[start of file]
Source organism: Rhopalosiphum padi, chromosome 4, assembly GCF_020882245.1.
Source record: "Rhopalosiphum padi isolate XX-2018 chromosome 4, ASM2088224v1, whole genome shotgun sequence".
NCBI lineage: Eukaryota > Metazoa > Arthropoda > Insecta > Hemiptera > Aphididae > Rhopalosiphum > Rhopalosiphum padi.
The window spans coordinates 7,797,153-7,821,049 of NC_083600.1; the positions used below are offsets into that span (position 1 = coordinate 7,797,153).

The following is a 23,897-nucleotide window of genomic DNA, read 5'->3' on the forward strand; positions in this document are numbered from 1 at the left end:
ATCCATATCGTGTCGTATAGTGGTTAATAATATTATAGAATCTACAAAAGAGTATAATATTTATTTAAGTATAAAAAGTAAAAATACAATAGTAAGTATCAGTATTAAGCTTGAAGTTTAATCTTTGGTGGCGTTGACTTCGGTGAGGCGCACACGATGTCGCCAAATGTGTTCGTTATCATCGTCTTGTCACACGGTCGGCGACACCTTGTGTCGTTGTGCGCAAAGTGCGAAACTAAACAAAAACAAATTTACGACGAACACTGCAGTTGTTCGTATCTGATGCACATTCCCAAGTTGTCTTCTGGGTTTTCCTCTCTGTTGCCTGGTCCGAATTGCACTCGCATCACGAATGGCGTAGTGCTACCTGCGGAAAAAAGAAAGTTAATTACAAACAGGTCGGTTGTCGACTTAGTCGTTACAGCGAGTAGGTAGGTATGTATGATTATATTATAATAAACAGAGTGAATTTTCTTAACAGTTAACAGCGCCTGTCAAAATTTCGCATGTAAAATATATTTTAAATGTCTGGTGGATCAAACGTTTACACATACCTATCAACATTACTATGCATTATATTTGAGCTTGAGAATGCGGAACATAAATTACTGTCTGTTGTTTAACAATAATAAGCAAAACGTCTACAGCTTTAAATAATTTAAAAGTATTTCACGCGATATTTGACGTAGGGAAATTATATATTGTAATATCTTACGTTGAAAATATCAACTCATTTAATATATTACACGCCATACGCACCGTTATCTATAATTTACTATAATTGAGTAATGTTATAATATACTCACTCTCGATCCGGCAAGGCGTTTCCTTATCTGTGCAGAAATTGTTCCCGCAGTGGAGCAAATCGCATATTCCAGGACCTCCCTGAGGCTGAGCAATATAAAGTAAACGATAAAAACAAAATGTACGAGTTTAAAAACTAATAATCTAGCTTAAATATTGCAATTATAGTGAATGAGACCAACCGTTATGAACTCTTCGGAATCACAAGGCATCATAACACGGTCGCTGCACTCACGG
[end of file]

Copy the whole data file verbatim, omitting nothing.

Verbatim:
Source organism: Rhopalosiphum padi, chromosome 4, assembly GCF_020882245.1.
Source record: "Rhopalosiphum padi isolate XX-2018 chromosome 4, ASM2088224v1, whole genome shotgun sequence".
NCBI lineage: Eukaryota > Metazoa > Arthropoda > Insecta > Hemiptera > Aphididae > Rhopalosiphum > Rhopalosiphum padi.
The window spans coordinates 7,797,153-7,821,049 of NC_083600.1; the positions used below are offsets into that span (position 1 = coordinate 7,797,153).

The following is a 23,897-nucleotide window of genomic DNA, read 5'->3' on the forward strand; positions in this document are numbered from 1 at the left end:
ATCCATATCGTGTCGTATAGTGGTTAATAATATTATAGAATCTACAAAAGAGTATAATATTTATTTAAGTATAAAAAGTAAAAATACAATAGTAAGTATCAGTATTAAGCTTGAAGTTTAATCTTTGGTGGCGTTGACTTCGGTGAGGCGCACACGATGTCGCCAAATGTGTTCGTTATCATCGTCTTGTCACACGGTCGGCGACACCTTGTGTCGTTGTGCGCAAAGTGCGAAACTAAACAAAAACAAATTTACGACGAACACTGCAGTTGTTCGTATCTGATGCACATTCCCAAGTTGTCTTCTGGGTTTTCCTCTCTGTTGCCTGGTCCGAATTGCACTCGCATCACGAATGGCGTAGTGCTACCTGCGGAAAAAAGAAAGTTAATTACAAACAGGTCGGTTGTCGACTTAGTCGTTACAGCGAGTAGGTAGGTATGTATGATTATATTATAATAAACAGAGTGAATTTTCTTAACAGTTAACAGCGCCTGTCAAAATTTCGCATGTAAAATATATTTTAAATGTCTGGTGGATCAAACGTTTACACATACCTATCAACATTACTATGCATTATATTTGAGCTTGAGAATGCGGAACATAAATTACTGTCTGTTGTTTAACAATAATAAGCAAAACGTCTACAGCTTTAAATAATTTAAAAGTATTTCACGCGATATTTGACGTAGGGAAATTATATATTGTAATATCTTACGTTGAAAATATCAACTCATTTAATATATTACACGCCATACGCACCGTTATCTATAATTTACTATAATTGAGTAATGTTATAATATACTCACTCTCGATCCGGCAAGGCGTTTCCTTATCTGTGCAGAAATTGTTCCCGCAGTGGAGCAAATCGCATATTCCAGGACCTCCCTGAGGCTGAGCAATATAAAGTAAACGATAAAAACAAAATGTACGAGTTTAAAAACTAATAATCTAGCTTAAATATTGCAATTATAGTGAATGAGACCAACCGTTATGAACTCTTCGGAATCACAAGGCATCATAACACGGTCGCTGCACTCACGG